violet-slate to violet-slate,
in the warehouse attic by the river.
When he is finished
the messages will flow along the line:
thank you for the gift,
please come to the baptism,
the bill is now past due.
We live so much of our lives
without telling anyone,
going out before dawn,
working all day by ourselves,
shaking our heads in silence
at the news on the radio.
He thinks of the many signals
flying in the air around him,
the syllables fluttering,
saying please love me,
from continent to continent
over the curve of the earth.
NEAR THE CONTINENTAL DIVIDE
I said goodbye to my father in a black Oldsmobile,
unwilling to park and linger, waiting for the flight
to Pittsburgh. It was August, almost time
for his classes, and the mountain sky was clear
over Denver as I herded the big car down
through the switchbacks, leaving the airport behind.
That night I camped by a stream in the foothills
named for a saint I’d never heard of.
I don’t think he’d planned on dying any time soon,
stumping through the terminal doors in moccasins
and shorts, the end of a dead cigarette in his teeth.
He’d insulted my poems as usual,
eaten his pork chops and eggs, leering
at the waitress when she brought the Bloody Marys.
Before he got out of the car he’d stuffed two fifties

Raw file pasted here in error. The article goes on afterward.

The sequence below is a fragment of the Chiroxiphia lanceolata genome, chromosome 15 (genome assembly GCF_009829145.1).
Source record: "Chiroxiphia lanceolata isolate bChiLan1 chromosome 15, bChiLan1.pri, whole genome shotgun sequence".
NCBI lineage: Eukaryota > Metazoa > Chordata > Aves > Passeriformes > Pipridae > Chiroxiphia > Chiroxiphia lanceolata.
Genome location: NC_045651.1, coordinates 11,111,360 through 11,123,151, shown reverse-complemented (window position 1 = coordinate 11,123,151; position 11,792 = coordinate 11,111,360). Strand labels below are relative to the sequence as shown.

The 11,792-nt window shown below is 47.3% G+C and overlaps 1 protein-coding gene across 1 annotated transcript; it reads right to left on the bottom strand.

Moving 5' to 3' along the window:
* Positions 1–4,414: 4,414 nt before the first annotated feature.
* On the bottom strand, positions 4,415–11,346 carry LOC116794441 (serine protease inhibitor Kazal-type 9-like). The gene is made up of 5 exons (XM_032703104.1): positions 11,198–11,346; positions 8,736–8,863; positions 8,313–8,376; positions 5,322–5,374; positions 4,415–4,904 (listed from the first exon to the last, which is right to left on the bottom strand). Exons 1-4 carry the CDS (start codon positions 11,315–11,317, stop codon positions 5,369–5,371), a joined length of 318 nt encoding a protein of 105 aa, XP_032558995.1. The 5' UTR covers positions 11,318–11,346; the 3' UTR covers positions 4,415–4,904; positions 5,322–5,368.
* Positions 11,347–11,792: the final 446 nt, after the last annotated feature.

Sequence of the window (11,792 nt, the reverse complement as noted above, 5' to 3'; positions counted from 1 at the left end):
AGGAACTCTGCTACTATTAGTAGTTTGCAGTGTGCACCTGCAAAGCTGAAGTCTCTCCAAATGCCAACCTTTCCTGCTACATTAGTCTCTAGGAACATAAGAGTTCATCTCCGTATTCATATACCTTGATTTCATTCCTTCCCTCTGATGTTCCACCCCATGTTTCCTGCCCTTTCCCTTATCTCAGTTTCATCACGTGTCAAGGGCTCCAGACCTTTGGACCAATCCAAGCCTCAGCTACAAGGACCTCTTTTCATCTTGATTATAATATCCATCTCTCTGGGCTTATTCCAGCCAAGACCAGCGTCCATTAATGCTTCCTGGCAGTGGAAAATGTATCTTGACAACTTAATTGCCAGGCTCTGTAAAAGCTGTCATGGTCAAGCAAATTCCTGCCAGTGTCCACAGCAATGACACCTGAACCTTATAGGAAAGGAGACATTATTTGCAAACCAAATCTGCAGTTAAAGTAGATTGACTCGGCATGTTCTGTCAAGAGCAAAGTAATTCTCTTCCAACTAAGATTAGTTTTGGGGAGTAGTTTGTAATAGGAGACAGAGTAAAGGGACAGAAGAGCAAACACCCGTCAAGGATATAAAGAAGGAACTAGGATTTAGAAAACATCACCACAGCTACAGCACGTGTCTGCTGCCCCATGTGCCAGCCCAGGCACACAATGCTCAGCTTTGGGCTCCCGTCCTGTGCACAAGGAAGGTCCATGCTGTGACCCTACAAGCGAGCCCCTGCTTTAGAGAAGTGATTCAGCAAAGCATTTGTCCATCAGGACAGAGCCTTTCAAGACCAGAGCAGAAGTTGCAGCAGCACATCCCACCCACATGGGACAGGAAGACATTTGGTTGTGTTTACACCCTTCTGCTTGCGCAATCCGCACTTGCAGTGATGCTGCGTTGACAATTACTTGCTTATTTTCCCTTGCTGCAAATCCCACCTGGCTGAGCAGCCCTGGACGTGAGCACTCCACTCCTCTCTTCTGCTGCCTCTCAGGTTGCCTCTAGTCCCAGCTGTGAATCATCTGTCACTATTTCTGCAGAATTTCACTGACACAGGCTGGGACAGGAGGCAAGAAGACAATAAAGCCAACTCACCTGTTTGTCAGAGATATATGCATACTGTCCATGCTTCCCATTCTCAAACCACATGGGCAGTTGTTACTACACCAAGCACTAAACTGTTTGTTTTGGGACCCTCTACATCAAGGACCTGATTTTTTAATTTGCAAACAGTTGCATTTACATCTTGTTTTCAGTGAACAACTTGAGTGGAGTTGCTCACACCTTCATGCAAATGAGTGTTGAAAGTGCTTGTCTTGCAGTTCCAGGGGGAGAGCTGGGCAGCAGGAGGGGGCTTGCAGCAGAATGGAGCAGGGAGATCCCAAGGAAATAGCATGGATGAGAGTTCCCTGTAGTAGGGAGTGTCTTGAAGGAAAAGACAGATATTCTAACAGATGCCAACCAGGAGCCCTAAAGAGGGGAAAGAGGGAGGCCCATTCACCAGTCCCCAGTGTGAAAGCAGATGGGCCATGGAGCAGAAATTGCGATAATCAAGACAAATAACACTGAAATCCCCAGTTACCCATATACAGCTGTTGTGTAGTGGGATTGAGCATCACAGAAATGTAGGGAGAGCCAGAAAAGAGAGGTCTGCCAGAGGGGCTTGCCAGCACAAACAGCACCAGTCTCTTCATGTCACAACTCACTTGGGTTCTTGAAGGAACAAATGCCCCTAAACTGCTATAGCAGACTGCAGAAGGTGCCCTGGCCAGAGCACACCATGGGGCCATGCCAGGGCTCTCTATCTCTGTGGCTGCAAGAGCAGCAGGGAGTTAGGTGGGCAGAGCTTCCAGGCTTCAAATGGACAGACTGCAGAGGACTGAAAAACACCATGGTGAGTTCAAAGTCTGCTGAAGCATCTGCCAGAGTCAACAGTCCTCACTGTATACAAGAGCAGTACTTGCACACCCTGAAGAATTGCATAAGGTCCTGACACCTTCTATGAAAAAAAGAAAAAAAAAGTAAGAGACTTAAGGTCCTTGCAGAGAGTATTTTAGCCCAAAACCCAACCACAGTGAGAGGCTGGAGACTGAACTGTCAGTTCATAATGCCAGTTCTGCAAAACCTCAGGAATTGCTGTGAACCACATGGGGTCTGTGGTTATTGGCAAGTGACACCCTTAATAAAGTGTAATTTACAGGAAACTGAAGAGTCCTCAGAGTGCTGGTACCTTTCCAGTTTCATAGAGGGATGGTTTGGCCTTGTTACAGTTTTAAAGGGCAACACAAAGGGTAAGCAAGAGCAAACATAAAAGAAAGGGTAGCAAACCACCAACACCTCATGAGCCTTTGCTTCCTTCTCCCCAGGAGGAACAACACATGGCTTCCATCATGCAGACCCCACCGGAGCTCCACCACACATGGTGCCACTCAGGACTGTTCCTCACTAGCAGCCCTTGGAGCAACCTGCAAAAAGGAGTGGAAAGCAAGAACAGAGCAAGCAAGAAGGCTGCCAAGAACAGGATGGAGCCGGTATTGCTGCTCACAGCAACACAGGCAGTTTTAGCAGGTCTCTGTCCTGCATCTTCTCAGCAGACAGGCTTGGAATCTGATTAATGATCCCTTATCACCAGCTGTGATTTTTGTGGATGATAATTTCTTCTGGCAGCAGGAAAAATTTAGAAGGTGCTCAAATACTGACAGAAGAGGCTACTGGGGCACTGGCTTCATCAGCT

into the ashtray and told me to keep firing.
When I was twelve I didn’t want to be President
or King of England. I didn’t want to be in movies
like my children do, lying dazed in the TV’s astral glow
listening to the guitars. I wanted hair on my arms
and big shoulders. I wanted to be a man like him,
draped in mystery. A cigar and a hat flecked with rain
singing, “If I Loved You” on the way to work, or leaning
against the Turb Club bar, relaxed and elegant,
the Racing Form in one hand and a whisky in the other,
gazing down at the horses and sighing, “Christ, Mac,
would you look at the wanton splendor of it all.”
That night in the Rockies, jumpy from five days
of drinking, I couldn’t sleep, listening to the darkness.
I wanted to tell him about the wild mustangs
at Pyramid Lake, the Northern Lights crackling across
the Yukon, ask if he thought they might be angels,
ask if it hurt him that I never came home.
My father was six miles above the earth,
Melville’s Typee in his lap, wedged into an aisle seat
and calling for another gin, the lights winking on
across the wing: red, right, returning,
and his hat pulled low
over the yoked forebones of his skull.
The next day I would drive west through deep canyons
into the splintered light of Utah,
electric dust rising from cracked blue hills
where nobody knew my name,.
Whatever it was he gave me, in the early years
after my mother died,
that fierce kindness I’d required
to believe in the world’s sudden reckonings,
was mine now. In a few months
he’d be gone.
Reagan would be President
and I’d be struggling, bankrupt, divorced.
But that night the stars came down close to the road
like the eyes of the coyote
as I cut across Nevada,
remembering how we collapsed in the snow
when the Steelers lost the title,
and laughing to myself through the darkness
all the way back to the coast.